- The Gallic village
- The story of a Remi village
A large number of villages similar to the one at Acy-Romance were established in about 200 BC in locations with the right topography. Rural settlements, mostly farms, increased in number with some working huge areas of land.
By the end of the 2nd century BC, fortified settlements (oppidum) had been established on the plain (Condé-sur-Suippe and Variscourt in Aisne, La Cheppe in Marne) or at the top of steep hillsides (Vieux-Laon in Aisne, Château-Porcien in Ardennes).
We know very little about the layout of most villages. Acy-Romance is currently the only known example where the spatial and social structure can be studied. Its layout, based around huge courtyards, is repeated throughout the settlement, with the religious centre occupying the summit of the chalky hillock right in the middle.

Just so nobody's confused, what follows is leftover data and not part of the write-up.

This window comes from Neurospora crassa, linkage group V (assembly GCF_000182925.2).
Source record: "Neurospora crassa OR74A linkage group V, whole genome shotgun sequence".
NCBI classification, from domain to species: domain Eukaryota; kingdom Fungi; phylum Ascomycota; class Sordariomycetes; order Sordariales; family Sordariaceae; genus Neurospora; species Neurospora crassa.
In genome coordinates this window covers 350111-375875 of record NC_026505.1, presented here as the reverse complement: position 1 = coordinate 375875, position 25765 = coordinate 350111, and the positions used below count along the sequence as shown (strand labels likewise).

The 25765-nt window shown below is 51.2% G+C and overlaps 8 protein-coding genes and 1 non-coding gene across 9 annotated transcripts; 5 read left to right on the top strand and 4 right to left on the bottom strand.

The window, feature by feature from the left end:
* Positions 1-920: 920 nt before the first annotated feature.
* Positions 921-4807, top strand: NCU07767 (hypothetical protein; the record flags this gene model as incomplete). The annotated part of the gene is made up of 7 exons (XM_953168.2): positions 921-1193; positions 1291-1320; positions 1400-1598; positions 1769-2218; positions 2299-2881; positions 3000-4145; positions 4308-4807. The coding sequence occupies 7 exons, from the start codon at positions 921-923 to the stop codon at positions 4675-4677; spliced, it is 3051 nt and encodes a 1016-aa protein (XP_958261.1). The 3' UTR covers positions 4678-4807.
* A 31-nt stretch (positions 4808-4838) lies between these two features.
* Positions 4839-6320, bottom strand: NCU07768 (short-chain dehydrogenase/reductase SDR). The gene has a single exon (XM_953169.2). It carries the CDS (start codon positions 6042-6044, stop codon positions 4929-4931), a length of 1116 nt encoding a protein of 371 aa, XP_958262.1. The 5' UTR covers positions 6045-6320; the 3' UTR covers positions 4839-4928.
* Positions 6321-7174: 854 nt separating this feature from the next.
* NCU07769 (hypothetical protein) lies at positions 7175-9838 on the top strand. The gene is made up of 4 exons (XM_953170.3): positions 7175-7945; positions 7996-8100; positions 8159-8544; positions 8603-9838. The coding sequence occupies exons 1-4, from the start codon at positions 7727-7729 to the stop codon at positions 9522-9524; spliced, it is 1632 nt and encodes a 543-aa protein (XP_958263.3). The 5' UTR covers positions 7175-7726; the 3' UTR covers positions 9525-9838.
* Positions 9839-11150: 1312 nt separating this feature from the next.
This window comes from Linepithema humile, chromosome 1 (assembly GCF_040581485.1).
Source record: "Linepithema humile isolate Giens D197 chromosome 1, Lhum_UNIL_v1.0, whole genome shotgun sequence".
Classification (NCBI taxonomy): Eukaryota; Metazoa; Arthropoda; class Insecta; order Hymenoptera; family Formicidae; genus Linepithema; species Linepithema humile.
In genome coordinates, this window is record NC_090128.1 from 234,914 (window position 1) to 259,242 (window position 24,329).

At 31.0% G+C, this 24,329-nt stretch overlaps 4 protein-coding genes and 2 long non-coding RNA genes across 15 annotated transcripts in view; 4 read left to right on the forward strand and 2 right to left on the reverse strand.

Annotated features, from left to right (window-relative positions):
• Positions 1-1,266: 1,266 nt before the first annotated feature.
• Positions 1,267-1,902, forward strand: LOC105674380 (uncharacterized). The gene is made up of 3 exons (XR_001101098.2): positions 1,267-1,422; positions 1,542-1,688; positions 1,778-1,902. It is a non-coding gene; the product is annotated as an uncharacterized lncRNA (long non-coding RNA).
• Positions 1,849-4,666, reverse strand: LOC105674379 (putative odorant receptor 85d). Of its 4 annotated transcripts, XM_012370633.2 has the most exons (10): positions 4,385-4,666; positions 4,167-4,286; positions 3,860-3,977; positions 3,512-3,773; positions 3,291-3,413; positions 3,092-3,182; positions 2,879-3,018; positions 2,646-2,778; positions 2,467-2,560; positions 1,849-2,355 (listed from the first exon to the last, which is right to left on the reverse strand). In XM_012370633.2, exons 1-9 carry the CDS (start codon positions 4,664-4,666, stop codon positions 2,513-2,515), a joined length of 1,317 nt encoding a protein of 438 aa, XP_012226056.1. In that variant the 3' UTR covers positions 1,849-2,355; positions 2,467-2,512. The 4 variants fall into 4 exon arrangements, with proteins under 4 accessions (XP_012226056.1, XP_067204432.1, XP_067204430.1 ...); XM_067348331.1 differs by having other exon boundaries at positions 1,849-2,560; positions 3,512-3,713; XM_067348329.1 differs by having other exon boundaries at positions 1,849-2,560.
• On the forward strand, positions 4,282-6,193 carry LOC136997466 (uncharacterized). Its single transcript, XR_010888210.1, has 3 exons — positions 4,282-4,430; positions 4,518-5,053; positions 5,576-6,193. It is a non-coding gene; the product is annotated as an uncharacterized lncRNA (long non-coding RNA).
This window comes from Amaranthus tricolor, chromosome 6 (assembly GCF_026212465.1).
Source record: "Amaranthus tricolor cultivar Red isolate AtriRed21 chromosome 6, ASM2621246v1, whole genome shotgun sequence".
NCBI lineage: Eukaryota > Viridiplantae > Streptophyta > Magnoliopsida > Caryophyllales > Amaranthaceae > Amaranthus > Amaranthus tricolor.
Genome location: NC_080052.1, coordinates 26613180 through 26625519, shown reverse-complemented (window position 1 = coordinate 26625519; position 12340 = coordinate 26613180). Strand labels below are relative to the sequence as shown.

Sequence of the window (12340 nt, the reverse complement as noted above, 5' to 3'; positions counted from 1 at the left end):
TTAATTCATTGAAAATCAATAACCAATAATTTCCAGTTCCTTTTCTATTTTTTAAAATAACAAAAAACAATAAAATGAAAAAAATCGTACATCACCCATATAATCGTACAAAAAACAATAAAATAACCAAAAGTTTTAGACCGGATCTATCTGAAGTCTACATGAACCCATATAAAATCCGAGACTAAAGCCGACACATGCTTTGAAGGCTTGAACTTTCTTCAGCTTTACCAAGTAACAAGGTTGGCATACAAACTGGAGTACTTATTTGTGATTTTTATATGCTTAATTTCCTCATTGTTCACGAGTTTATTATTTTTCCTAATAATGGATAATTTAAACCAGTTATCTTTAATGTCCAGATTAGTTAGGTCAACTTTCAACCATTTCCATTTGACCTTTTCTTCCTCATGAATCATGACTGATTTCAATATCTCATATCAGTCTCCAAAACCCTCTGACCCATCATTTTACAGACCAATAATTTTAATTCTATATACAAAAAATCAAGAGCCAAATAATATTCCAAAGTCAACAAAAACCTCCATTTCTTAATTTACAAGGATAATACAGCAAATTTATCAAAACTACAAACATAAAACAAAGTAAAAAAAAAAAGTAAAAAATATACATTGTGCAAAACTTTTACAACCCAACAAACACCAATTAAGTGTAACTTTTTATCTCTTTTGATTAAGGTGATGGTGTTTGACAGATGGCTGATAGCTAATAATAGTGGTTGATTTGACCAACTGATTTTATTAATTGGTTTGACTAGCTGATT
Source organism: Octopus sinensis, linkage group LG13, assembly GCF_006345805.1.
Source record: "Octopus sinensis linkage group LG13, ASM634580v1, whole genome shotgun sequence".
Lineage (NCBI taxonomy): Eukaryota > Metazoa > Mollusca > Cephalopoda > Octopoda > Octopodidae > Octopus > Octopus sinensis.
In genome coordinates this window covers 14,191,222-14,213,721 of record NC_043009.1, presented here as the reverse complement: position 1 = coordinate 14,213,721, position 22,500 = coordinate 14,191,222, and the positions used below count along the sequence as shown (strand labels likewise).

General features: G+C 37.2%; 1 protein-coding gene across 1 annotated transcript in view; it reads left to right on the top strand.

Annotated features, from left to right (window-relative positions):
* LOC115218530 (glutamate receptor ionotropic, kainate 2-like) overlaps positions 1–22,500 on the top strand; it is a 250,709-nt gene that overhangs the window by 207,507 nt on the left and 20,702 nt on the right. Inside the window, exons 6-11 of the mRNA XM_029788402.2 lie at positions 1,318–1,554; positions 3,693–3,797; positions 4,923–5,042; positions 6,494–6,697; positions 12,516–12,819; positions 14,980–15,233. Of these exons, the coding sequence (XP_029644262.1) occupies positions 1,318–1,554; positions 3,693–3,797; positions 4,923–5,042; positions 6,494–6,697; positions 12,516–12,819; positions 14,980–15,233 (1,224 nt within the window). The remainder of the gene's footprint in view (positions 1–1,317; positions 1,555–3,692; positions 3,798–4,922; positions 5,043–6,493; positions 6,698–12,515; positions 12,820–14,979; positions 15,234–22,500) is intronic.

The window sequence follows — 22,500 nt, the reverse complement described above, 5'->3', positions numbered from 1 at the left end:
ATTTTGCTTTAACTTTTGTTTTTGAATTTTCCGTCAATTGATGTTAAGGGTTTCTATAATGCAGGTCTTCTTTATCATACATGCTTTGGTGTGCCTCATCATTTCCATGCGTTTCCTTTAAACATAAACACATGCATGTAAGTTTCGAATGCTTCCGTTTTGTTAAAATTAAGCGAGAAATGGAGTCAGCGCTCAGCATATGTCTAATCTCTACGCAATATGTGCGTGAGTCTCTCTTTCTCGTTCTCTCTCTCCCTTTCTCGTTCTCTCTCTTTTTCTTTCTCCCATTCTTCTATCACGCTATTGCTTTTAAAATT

In recent years, the rare studies of fortified settlements have been brief and superficial. The settlement was organised in large sectors lining streets laid out in a grid. This represents a genuine move towards urbanisation and it was in these large centres that the various powers were concentrated: political, financial and religious.
In 53 BC, Caesar called an assembly of the Gauls at "Durocortorum of the Remi" (B.G. VI, 44), a Gallic city on the site of modern Reims. In recognition of the Remi tribe's indefatigable support for the Roman general throughout the war, the city was to benefit from special status and a period of remarkable expansion after the Conquest.